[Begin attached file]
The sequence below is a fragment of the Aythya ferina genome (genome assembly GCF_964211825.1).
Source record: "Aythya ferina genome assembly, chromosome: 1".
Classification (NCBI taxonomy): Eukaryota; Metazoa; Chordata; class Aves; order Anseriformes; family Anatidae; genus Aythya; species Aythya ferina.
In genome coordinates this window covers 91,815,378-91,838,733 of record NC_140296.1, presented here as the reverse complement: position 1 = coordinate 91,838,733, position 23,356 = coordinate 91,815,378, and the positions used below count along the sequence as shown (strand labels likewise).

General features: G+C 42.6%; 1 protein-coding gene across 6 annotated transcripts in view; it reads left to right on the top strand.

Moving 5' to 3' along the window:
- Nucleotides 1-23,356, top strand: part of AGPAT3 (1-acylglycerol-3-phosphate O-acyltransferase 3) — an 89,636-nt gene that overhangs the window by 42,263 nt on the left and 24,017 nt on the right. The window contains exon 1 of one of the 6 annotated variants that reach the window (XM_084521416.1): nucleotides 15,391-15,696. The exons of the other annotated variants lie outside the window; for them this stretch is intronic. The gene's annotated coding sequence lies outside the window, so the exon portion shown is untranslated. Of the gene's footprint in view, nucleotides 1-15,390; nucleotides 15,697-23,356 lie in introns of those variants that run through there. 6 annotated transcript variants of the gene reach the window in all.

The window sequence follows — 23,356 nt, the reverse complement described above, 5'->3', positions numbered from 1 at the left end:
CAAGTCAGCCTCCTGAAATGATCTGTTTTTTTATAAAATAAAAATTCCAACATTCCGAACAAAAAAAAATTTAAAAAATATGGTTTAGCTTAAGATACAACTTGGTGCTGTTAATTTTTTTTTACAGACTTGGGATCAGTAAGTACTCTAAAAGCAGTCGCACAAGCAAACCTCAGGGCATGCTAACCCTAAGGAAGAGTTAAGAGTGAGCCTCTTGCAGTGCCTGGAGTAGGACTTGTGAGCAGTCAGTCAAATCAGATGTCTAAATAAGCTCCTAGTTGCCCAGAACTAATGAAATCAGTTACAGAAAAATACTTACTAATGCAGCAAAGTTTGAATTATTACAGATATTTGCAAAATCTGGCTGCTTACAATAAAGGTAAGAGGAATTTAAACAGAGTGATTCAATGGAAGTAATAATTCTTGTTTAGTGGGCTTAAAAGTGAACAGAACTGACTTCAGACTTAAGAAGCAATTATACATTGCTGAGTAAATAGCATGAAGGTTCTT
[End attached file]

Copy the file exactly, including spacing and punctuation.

The sequence below is a fragment of the Aythya ferina genome (genome assembly GCF_964211825.1).
Source record: "Aythya ferina genome assembly, chromosome: 1".
Classification (NCBI taxonomy): Eukaryota; Metazoa; Chordata; class Aves; order Anseriformes; family Anatidae; genus Aythya; species Aythya ferina.
In genome coordinates this window covers 91,815,378-91,838,733 of record NC_140296.1, presented here as the reverse complement: position 1 = coordinate 91,838,733, position 23,356 = coordinate 91,815,378, and the positions used below count along the sequence as shown (strand labels likewise).

General features: G+C 42.6%; 1 protein-coding gene across 6 annotated transcripts in view; it reads left to right on the top strand.

Moving 5' to 3' along the window:
- Nucleotides 1-23,356, top strand: part of AGPAT3 (1-acylglycerol-3-phosphate O-acyltransferase 3) — an 89,636-nt gene that overhangs the window by 42,263 nt on the left and 24,017 nt on the right. The window contains exon 1 of one of the 6 annotated variants that reach the window (XM_084521416.1): nucleotides 15,391-15,696. The exons of the other annotated variants lie outside the window; for them this stretch is intronic. The gene's annotated coding sequence lies outside the window, so the exon portion shown is untranslated. Of the gene's footprint in view, nucleotides 1-15,390; nucleotides 15,697-23,356 lie in introns of those variants that run through there. 6 annotated transcript variants of the gene reach the window in all.

The window sequence follows — 23,356 nt, the reverse complement described above, 5'->3', positions numbered from 1 at the left end:
CAAGTCAGCCTCCTGAAATGATCTGTTTTTTTATAAAATAAAAATTCCAACATTCCGAACAAAAAAAAATTTAAAAAATATGGTTTAGCTTAAGATACAACTTGGTGCTGTTAATTTTTTTTTACAGACTTGGGATCAGTAAGTACTCTAAAAGCAGTCGCACAAGCAAACCTCAGGGCATGCTAACCCTAAGGAAGAGTTAAGAGTGAGCCTCTTGCAGTGCCTGGAGTAGGACTTGTGAGCAGTCAGTCAAATCAGATGTCTAAATAAGCTCCTAGTTGCCCAGAACTAATGAAATCAGTTACAGAAAAATACTTACTAATGCAGCAAAGTTTGAATTATTACAGATATTTGCAAAATCTGGCTGCTTACAATAAAGGTAAGAGGAATTTAAACAGAGTGATTCAATGGAAGTAATAATTCTTGTTTAGTGGGCTTAAAAGTGAACAGAACTGACTTCAGACTTAAGAAGCAATTATACATTGCTGAGTAAATAGCATGAAGGTTCTT